5) Colleges. You cannot fill your entire company with young folks graduating from college. You will need people with experience and management skills on your team. But you can supplement senior talent with people just starting out in their career. And the one pool of talent where everyone is looking for a job is the senior class at a college campus. I had an investment in a company back in the 90s that had a high paid sales force that wasn't getting the job done selling the company's product. The CEO fired the entire sales force and replaced them with an army of smart, inexperienced college grads who were hungry and scrappy and sales took off. That move won't work for everyone but it sure worked for that company. It is often surprising what young folks right out of school can do with the right management.
If you want to focus some of your recruiting efforts on college grads, I would encourage you to set up an internship program for students to work at your company prior to being hired. There are all sorts of ways to do this. One of our portfolio companies offers seniors in college the opportunity to work for them 10 hours a week during senior year. They then offer the best ones full time jobs upon graduation. There are also programs like HackNY that can bring great summer interns to your company.
6) The big companies in your market. This one is a little dangerous because you can find a lot of people "resting and vesting" in big companies and you don't want to hire that kind of talent. But the fact is that when companies like Google, eBay, Yahoo, and yes, even Facebook, get big, they become the wrong place to work for the scrappy fast moving entrepreneurial types. The early employees get itchy and can be cut loose. Focus your recruiting efforts on folks who have been at these companies three years or more because at that point they will have vested into the majority of their initial stock grant and will have weaker "golden handcuffs."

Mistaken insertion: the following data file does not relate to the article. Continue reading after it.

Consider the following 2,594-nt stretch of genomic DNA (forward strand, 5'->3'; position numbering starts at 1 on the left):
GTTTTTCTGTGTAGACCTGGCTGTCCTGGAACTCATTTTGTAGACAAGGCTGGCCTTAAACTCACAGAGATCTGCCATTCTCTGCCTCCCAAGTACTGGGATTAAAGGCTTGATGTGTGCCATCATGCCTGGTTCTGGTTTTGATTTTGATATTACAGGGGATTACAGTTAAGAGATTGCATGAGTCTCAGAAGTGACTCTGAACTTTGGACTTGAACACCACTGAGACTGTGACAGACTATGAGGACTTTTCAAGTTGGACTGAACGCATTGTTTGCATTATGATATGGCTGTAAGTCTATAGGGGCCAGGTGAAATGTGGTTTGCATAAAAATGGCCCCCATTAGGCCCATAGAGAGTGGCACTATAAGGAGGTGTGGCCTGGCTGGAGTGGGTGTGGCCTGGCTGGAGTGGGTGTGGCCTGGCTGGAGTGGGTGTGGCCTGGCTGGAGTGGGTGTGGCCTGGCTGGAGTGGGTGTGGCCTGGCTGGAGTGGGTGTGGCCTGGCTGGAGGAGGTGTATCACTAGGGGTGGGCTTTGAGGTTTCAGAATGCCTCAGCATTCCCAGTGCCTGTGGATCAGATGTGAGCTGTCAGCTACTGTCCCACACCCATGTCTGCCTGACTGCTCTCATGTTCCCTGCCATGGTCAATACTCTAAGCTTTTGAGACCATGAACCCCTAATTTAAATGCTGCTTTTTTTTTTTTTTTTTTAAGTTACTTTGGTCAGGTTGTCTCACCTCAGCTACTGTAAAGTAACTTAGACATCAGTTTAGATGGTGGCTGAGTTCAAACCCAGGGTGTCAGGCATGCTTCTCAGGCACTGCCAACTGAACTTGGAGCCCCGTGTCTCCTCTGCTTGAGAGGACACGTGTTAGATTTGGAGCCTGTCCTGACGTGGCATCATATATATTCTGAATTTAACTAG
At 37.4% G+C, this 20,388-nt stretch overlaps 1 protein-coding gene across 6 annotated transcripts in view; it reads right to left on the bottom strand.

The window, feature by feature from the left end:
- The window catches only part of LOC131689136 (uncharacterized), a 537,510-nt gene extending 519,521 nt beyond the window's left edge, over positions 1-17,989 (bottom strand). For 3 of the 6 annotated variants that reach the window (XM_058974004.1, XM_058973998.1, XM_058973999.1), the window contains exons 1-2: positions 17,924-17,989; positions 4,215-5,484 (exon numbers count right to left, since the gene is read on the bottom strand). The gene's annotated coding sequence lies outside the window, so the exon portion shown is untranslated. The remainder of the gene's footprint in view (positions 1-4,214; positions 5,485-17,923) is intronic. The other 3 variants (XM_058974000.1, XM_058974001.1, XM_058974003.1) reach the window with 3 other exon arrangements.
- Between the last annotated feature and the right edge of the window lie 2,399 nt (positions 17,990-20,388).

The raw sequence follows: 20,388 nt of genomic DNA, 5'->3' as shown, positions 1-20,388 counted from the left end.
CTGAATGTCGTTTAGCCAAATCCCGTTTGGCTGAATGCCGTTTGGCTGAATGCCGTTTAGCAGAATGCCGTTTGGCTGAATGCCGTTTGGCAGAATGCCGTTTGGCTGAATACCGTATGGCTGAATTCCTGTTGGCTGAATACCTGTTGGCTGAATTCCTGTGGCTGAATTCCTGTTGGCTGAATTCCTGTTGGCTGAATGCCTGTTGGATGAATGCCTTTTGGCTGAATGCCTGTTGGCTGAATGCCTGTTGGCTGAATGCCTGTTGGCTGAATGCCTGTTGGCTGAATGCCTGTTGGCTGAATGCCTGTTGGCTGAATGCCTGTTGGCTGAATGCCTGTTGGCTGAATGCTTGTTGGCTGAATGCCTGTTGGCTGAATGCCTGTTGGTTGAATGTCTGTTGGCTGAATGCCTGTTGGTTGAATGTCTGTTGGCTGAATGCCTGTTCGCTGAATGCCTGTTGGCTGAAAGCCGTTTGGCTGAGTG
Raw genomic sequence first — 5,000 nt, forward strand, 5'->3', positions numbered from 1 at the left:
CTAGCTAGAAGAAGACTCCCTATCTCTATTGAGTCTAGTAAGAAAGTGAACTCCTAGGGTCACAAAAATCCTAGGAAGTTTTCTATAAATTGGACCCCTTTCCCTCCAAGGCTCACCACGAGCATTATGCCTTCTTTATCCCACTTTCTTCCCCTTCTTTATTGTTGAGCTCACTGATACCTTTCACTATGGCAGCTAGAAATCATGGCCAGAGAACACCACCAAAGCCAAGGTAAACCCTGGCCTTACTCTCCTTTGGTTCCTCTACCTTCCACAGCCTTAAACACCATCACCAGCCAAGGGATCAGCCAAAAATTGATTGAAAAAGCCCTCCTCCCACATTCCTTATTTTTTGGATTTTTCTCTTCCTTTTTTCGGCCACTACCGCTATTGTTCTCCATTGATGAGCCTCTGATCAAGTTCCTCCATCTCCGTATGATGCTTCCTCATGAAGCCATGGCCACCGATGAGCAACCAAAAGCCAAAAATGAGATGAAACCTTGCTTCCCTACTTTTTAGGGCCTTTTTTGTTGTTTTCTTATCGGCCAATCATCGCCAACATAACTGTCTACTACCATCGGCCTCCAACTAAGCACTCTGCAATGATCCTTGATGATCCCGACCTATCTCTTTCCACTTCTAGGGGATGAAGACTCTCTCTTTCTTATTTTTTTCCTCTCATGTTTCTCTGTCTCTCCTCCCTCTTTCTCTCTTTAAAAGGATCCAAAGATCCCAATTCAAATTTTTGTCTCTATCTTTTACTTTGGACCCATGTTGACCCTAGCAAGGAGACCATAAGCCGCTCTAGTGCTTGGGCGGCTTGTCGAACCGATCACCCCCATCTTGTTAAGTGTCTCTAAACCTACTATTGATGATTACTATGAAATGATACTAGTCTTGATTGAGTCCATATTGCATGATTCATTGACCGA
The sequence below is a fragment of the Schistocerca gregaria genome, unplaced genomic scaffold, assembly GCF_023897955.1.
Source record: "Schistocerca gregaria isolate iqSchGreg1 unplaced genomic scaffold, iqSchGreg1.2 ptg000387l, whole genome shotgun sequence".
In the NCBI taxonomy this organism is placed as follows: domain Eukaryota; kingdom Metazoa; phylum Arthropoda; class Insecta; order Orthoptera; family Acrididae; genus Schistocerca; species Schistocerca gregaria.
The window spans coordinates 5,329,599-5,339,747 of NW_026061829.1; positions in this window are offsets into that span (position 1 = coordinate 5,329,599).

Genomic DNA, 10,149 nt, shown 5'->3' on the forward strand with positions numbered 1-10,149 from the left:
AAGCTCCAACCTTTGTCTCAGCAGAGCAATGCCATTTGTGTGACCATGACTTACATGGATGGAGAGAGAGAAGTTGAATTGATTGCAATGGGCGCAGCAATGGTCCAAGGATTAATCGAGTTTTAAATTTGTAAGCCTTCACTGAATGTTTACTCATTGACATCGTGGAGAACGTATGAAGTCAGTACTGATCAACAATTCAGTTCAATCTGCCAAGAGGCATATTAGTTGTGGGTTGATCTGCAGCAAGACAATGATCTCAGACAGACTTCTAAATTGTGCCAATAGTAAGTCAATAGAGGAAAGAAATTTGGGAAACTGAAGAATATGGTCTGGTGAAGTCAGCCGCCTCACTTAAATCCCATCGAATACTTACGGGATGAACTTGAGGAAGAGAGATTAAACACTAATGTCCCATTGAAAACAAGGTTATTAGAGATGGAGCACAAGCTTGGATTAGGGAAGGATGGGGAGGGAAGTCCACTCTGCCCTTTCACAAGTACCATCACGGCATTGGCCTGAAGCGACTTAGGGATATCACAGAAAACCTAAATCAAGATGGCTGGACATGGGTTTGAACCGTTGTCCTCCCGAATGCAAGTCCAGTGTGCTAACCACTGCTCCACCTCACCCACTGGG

7) Your investors. The truth about venture capital firms is that as much as anything else, they are recruiters. I don't think a day goes by in our firm where someone isn't doing some form of recruiting. People who want to get their "resume on the street" will often come by and let us know they are looking around. We get tips from all across our network that someone is good. We reach out to them, take them to lunch, and get to know them. And then we route all of the talent we are seeing to the places in our portfolio where they are the best fit. If your investor isn't helping you find talent, then they aren't doing their job.
So those are some places to go to in order to find strong talent. Don't expect that you will be able to find people easily. Recruiting is a full time job for many people. Even if you can't make it your full time job, you must work on it every day, and be thinking about it all the time. You need a strategy, a process, and a committment to the process. It will bear fruit over time if you are patient and committed.